I grew up reading stories from a Jesuit, Indian priest name Anthony de Mello. He collected parables from religions all around the world, often punctuated with brief, poignant comments intended to drive the lesson home, or sometimes turn it on its head. One such little story was called “Dandelions”:

A man who took great pride in his lawn found himself with a large crop of dandelions. He tried every method he knew to destroy them. Still they plagued him. Finally he wrote the Department of Agriculture. He enumerated all the things he had tried and closed his letter with the question: “What shall I do now?” In due course the reply came: “We suggest you learn to love them.”

Out of all of de Mello’s tales, this one has stuck with me the most over the years. Its moral is easy on the surface: some things in life we can’t change, no matter how hard we try, so it’s best to learn to accept them. But as I have grown older, married, had a child, I’ve come to appreciate the subtleties of this parable.

Our lawns are such manufactured things: outlined by sidewalks, roads, driveways, and foundations, watered against drought, fertilized, mowed on a biweekly basis and governed laws enshrined in HOA codes, surrounded by only certain acceptable white picket fences. In them, we have civilized nature, tamed it, forced the frontier back where it belongs. Our little categories into which we shove the endless variation and continuous spectrum of life seem so simple and easy: yard, grass, weed, man, woman, married, single, love, friendship, straight, gay, sex.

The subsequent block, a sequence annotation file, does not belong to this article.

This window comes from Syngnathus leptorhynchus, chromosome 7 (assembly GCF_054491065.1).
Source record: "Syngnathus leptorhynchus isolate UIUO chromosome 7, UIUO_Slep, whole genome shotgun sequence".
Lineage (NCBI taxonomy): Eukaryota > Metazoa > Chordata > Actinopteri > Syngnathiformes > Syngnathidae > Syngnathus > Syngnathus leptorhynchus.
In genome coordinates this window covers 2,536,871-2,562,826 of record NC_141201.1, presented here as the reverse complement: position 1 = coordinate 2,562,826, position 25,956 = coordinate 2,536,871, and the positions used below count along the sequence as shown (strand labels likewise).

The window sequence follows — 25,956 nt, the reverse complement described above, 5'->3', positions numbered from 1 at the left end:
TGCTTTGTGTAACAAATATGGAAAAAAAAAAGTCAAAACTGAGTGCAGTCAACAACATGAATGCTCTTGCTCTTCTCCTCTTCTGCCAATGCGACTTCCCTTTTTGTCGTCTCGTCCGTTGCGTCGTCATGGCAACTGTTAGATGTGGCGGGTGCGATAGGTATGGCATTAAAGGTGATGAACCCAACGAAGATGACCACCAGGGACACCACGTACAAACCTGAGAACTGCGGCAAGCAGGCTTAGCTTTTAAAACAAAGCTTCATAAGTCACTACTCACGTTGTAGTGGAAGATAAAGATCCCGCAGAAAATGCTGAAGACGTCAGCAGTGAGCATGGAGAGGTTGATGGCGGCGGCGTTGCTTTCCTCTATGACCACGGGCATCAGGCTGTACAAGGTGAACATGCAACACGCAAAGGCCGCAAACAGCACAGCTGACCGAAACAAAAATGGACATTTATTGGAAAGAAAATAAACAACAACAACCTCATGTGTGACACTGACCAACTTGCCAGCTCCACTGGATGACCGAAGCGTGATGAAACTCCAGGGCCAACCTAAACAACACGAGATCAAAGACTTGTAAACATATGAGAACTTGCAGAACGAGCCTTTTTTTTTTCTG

Our lawns, like our lives, despite how hard we try to demarcate them, are a part of a breathing, seething biosphere, one that doesn’t fully answer to your yard work Saturdays, just as our legislature’s attempts to define this or that as an acceptable relationship among consenting adults doesn’t quite contain all that we humans might call love. Dandelions will never go away because they are part of us.

Anne and I don’t feel unfulfilled in our marriage, and quite honestly, things with Julian have slowed down these last couple months for a variety of reasons (you’ll have to wait to hear from them as to why — it’s not my story to tell). But that doesn’t change the fact that we each have dandelions in our lives: those little parts of us that don’t quite fit here or there, that are averse to simple categorizations. We are part of that animal species which also happens to be social, to twist Aristotle’s words a bit.

Anytime something is divided into a this as opposed to a that, something is at stake, and some nuance is perhaps lost. Even if our marriage stays opened or closes back up, I am grateful for having rediscovered some of that nuance and admired some of those dandelions.

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